It was Kelli Bergheimer's RootsTech presentation "DNA Misconceptions" that inspired today's project. I created a spreadsheet to compare my DNA matches' relationship to each of my parents and me.

I started by adding the names of my DNA matches in column A of a spreadsheet. I went from the top of the list down to my 44 cM matches. After 44 cMs my matches fell into the Distant Family category. I noted:

  • how many cMs we shared
  • whether a match is on my maternal side, paternal side, both sides, or unassigned

Then I went through each of my parents' match lists. I captured their matches down to a 44 cM match. If their match wasn't already in my list, I added a new line to the spreadsheet. I checked each of our lists for everyone in column A, noting shared cMs and which side of the family.

When all your maternal DNA matches are on Mom's list, and all your paternals are on Dad's list, you know you've found a cousin.
When all your maternal DNA matches are on Mom's list, and all your paternals are on Dad's list, you know you've found a cousin.

Next I used colors to show where Mom and I shared a match, where Dad and I shared a match, and where all 3 of us shared a match. In those cases, I added the length of our longest segment of shared DNA with the match in cMs. (If you use AncestryDNA, click your match's number of shared cMs to see what is the longest length.)

I found 10 matches that only Dad has, and 7 matches that only Mom has. All 17 had a strong number of shared cMs. It's possible I share an amount of DNA with them that's too small to make my list. There were no matches in my column that didn't match either Mom or Dad. That qualifies them as true matches and not false positives.

Are Your Matches Really in Your Family Tree?

Kelli Bergheimer speaks about IBD (Identical By Descent) vs. IBS (Identical By State) matches. IBS is also called IBC (Identical By Chance). An IBD match is definitely family—a true cousin. This is someone who fits in your family tree. An IBS/IBC match may or may not be a true cousin. They may share DNA with you because their ancestors' roots are planted so close to yours. And that's one way this spreadsheet helps you understand your matches.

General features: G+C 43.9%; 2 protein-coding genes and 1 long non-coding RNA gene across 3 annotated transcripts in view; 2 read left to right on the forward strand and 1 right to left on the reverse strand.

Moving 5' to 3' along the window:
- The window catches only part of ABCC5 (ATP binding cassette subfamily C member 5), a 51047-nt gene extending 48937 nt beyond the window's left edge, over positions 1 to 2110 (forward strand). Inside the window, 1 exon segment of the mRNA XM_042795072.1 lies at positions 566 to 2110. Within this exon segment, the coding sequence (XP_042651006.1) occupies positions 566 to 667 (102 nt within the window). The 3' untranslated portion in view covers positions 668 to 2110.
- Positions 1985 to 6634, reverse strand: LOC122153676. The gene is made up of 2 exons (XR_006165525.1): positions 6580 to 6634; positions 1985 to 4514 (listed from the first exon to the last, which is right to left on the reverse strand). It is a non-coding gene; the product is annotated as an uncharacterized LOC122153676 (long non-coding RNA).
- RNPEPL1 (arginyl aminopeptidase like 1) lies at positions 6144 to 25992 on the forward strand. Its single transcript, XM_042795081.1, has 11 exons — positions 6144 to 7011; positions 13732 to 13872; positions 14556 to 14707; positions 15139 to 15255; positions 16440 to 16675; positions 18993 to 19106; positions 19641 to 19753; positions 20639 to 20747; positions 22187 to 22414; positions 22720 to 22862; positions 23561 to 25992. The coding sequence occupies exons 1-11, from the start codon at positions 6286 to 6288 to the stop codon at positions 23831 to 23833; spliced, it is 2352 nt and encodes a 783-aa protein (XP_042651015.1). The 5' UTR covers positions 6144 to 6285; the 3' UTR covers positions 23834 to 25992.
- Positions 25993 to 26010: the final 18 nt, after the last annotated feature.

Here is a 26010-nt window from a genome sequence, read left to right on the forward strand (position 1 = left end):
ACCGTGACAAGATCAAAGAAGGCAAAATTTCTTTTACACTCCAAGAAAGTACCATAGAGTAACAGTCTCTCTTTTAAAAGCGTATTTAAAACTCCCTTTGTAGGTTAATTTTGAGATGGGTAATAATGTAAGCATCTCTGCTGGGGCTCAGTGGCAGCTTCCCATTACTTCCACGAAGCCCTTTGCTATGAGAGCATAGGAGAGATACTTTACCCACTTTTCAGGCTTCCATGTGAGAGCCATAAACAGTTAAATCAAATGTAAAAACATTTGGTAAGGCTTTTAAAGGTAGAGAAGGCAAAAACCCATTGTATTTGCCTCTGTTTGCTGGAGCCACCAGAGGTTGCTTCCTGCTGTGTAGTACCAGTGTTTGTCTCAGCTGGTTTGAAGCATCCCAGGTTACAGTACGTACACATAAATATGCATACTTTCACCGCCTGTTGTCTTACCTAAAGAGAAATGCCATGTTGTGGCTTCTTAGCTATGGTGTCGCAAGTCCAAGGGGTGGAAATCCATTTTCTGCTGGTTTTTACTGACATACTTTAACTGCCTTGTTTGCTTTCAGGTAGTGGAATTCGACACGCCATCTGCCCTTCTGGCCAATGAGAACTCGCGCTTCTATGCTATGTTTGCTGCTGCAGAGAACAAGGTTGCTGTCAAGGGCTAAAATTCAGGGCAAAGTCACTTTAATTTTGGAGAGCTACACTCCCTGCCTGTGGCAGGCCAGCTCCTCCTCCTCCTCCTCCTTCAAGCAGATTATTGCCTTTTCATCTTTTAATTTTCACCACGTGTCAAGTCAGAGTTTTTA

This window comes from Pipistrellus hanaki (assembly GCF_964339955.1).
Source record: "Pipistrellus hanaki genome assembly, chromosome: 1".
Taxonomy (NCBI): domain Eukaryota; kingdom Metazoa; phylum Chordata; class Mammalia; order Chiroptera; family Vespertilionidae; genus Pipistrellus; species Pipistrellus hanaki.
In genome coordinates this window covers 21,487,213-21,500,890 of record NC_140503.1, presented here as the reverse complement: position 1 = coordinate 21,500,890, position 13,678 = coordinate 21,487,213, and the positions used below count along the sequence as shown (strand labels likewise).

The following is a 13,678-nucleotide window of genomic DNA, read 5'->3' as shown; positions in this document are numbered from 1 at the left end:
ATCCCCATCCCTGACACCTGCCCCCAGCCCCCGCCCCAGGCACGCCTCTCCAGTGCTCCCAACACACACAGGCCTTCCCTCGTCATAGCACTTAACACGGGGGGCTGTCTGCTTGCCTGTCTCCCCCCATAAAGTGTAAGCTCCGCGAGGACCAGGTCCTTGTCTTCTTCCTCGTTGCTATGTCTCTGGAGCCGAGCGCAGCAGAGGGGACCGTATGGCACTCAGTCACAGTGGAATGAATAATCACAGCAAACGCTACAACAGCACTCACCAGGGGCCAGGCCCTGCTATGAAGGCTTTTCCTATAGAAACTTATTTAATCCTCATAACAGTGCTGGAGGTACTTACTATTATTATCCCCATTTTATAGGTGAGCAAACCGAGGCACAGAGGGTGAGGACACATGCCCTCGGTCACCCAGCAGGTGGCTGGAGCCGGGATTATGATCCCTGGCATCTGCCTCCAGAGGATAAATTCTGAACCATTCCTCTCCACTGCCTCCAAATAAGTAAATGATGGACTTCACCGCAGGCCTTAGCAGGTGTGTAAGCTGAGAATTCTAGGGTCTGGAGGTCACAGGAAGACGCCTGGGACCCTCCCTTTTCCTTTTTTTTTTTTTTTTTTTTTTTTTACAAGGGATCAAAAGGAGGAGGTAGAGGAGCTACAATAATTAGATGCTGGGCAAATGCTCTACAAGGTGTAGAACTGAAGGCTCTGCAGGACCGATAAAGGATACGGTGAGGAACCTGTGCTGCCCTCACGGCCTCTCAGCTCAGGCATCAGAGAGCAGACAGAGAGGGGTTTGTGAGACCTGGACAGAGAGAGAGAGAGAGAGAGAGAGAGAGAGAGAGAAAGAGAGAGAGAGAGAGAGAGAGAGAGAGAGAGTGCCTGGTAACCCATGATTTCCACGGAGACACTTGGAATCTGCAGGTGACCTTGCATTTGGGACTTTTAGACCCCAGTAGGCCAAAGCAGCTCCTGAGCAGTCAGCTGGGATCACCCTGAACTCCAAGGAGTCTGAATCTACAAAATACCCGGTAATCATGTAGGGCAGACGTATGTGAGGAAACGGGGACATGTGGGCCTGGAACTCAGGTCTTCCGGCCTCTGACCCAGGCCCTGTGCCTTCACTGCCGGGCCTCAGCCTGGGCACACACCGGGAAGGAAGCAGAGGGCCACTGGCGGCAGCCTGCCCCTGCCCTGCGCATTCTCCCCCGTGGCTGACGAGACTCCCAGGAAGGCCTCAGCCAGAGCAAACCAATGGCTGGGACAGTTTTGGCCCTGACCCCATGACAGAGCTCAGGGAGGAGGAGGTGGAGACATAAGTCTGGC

If my parent(s) and I share a match with a good number of cMs, I can be confident that person is a true cousin. I did a bit of research on this concept, and the following numbers vary a bit from place to place. But here's the basic idea.

If the *longest segment* you share with a DNA match is:

  • 12 cM or more, you're almost surely true cousins
  • about 10 to 12 cM, there's a 90% chance you're true cousins
  • between 8 and 10 cM, there's a 50-50 chance you're true cousins
  • between 6 and 8 cM, there's less than a 50% chance you're true cousins
  • smaller than 6 cM, there's about a 10% chance you're true cousins

Even if you are true cousins, your most recent common ancestor (MRCA) may be too far up your tree to identify. Your odds of finding that MRCA get better and better when you and your match share a segment of 30 cMs or more. If you share a segment of about 16 to 30 cMs, you've got about a 50% chance of finding that MRCA. Any lower and the odds are slim to none. (My parents' longest segment is 14 cMs.)

The message is clear. Don't beat yourself up if you can't identify a match who shares a longest segment of less than 16 cMs with you.

Practical Ways to Use This Spreadsheet

I love this spreadsheet because it can tell me which of my 4 grandparents' lines connect me to a DNA match. I added a column next to the matches' names showing which grandparent(s) is the connection:

  • Adamo for Mom's paternal matches
  • Mary for Mom's maternal matches
  • Pietro for Dad's paternal matches
  • Lucy for Dad's maternal matches
  • various combinations to cover double matches and unassigned matches
Use your parents' AncestryDNA SideView™ to assign a match to one or more grandparents' branches of the family tree.
Use your parents' AncestryDNA SideView™ to assign a match to one or more grandparents' branches of the family tree.

This creates a sort of cluster when you sort your spreadsheet by the grandparent column. In my case, if Grandma Mary is their only connection to me, and they aren't a very strong match, I may not find our MRCA. (Again, that's because Mary's line dead ends too early.) If Grandpa Adamo is their only connection, I know they have roots in his hometown of Baselice, Italy. And sometimes a match's last name reassures me that my spreadsheet is correct.

What About Your Closest Tested Relatives?